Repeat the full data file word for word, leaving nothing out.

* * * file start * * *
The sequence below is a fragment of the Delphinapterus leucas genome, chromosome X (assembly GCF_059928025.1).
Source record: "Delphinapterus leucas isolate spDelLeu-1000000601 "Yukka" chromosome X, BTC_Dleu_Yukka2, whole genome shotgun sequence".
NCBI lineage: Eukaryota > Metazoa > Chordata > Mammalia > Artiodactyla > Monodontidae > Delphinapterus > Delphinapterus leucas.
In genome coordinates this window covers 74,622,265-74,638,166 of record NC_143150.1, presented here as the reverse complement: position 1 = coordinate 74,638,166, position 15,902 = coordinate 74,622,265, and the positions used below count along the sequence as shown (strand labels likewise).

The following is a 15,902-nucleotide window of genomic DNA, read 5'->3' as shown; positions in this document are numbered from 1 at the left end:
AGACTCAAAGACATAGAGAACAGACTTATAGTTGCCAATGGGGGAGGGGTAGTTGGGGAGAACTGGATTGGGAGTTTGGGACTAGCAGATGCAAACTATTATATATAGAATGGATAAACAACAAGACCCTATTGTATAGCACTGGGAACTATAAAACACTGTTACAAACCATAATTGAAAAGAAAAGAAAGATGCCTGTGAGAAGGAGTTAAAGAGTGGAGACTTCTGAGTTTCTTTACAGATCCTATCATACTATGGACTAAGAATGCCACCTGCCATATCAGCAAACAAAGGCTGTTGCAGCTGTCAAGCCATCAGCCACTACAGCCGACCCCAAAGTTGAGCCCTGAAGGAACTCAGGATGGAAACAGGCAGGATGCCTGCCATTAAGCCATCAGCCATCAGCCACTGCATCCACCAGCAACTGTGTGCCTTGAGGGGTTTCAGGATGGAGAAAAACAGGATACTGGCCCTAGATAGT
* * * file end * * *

The sequence below is a fragment of the Delphinapterus leucas genome, chromosome X (assembly GCF_059928025.1).
Source record: "Delphinapterus leucas isolate spDelLeu-1000000601 "Yukka" chromosome X, BTC_Dleu_Yukka2, whole genome shotgun sequence".
NCBI lineage: Eukaryota > Metazoa > Chordata > Mammalia > Artiodactyla > Monodontidae > Delphinapterus > Delphinapterus leucas.
In genome coordinates this window covers 74,622,265-74,638,166 of record NC_143150.1, presented here as the reverse complement: position 1 = coordinate 74,638,166, position 15,902 = coordinate 74,622,265, and the positions used below count along the sequence as shown (strand labels likewise).

The following is a 15,902-nucleotide window of genomic DNA, read 5'->3' as shown; positions in this document are numbered from 1 at the left end:
AGACTCAAAGACATAGAGAACAGACTTATAGTTGCCAATGGGGGAGGGGTAGTTGGGGAGAACTGGATTGGGAGTTTGGGACTAGCAGATGCAAACTATTATATATAGAATGGATAAACAACAAGACCCTATTGTATAGCACTGGGAACTATAAAACACTGTTACAAACCATAATTGAAAAGAAAAGAAAGATGCCTGTGAGAAGGAGTTAAAGAGTGGAGACTTCTGAGTTTCTTTACAGATCCTATCATACTATGGACTAAGAATGCCACCTGCCATATCAGCAAACAAAGGCTGTTGCAGCTGTCAAGCCATCAGCCACTACAGCCGACCCCAAAGTTGAGCCCTGAAGGAACTCAGGATGGAAACAGGCAGGATGCCTGCCATTAAGCCATCAGCCATCAGCCACTGCATCCACCAGCAACTGTGTGCCTTGAGGGGTTTCAGGATGGAGAAAAACAGGATACTGGCCCTAGATAGT